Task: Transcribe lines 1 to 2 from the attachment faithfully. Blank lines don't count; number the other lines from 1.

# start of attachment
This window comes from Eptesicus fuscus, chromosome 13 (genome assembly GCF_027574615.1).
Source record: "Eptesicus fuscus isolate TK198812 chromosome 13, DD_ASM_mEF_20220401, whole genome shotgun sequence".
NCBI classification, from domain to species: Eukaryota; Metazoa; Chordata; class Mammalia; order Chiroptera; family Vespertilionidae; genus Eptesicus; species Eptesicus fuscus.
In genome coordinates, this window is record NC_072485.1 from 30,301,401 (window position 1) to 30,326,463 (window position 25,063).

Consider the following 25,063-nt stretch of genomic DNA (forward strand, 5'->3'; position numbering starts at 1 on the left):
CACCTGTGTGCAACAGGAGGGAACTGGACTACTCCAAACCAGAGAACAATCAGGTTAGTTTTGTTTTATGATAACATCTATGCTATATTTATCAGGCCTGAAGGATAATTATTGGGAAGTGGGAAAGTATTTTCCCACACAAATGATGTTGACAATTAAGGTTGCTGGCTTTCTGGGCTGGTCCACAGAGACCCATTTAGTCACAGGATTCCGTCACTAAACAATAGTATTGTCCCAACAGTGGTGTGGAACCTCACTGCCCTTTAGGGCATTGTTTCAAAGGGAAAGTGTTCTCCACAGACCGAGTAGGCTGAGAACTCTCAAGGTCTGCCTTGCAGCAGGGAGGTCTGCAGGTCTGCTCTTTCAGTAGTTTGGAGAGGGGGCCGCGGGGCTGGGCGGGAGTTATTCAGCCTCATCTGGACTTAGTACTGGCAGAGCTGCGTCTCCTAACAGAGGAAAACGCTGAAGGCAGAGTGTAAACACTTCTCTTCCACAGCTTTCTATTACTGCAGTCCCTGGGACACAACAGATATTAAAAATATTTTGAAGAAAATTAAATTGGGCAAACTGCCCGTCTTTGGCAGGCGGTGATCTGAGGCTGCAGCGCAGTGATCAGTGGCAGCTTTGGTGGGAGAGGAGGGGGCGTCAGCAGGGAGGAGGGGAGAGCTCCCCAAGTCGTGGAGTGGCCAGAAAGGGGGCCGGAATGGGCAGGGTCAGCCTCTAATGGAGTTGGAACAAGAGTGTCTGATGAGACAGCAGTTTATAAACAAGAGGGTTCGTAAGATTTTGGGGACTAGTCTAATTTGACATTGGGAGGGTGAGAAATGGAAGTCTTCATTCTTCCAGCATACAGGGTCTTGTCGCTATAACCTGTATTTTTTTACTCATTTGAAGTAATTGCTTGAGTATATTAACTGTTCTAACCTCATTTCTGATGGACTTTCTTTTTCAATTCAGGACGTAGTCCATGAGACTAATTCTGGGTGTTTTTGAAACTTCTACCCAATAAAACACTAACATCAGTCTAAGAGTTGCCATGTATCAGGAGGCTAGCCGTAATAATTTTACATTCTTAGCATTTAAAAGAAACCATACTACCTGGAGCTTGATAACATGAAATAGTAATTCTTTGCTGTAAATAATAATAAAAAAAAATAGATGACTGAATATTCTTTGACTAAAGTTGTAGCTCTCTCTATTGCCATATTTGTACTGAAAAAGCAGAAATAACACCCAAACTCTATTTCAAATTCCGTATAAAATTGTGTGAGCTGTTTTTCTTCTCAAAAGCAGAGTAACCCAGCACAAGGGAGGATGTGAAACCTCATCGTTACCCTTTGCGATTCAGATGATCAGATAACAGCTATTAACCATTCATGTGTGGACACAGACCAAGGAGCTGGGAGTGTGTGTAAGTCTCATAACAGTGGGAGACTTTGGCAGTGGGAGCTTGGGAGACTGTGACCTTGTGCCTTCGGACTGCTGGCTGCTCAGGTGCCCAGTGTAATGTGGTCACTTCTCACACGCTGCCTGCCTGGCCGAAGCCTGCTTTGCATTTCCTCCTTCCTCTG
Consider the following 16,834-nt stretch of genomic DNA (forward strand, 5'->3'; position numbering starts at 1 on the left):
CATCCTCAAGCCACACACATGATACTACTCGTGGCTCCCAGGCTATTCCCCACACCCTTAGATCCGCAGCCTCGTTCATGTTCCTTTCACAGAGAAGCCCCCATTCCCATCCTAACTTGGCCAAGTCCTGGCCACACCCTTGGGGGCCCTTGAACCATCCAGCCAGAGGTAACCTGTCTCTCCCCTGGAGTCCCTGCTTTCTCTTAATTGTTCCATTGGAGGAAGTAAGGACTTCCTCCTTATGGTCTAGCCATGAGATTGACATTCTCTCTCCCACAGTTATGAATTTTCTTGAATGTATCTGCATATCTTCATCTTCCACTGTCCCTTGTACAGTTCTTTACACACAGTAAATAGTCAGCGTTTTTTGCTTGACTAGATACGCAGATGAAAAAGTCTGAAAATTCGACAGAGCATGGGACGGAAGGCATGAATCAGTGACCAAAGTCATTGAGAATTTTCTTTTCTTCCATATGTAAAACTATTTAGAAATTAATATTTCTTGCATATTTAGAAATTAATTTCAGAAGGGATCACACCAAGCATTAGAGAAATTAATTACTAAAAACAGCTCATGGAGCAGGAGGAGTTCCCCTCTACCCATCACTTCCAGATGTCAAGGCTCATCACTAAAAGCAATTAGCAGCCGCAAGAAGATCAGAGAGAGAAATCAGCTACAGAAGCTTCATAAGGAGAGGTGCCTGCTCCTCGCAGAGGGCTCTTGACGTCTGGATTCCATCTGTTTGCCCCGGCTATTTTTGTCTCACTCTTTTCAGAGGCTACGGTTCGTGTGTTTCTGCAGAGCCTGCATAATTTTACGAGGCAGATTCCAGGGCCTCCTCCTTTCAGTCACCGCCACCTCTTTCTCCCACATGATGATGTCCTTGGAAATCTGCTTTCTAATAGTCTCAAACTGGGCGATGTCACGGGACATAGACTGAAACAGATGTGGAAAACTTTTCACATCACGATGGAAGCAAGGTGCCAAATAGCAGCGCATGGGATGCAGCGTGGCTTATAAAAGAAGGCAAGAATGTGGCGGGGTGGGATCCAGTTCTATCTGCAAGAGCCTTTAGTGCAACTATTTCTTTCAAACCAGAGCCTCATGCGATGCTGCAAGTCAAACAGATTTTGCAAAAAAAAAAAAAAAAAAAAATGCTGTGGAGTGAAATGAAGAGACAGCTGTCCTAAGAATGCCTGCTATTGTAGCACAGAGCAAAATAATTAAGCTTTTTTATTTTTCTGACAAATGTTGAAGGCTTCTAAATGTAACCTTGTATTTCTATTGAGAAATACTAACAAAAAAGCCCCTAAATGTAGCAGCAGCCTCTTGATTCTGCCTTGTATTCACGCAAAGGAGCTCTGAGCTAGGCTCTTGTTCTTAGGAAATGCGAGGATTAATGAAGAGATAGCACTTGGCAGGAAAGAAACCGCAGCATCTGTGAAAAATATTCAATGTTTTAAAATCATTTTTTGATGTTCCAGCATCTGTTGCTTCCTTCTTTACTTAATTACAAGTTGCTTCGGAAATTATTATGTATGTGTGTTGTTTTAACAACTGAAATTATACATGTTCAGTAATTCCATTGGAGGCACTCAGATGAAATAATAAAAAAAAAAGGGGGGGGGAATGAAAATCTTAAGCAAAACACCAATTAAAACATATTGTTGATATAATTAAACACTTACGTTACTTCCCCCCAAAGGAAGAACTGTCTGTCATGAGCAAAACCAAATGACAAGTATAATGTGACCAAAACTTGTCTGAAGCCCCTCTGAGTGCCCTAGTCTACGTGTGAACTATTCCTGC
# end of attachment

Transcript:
This window comes from Eptesicus fuscus, chromosome 13 (genome assembly GCF_027574615.1).
Source record: "Eptesicus fuscus isolate TK198812 chromosome 13, DD_ASM_mEF_20220401, whole genome shotgun sequence".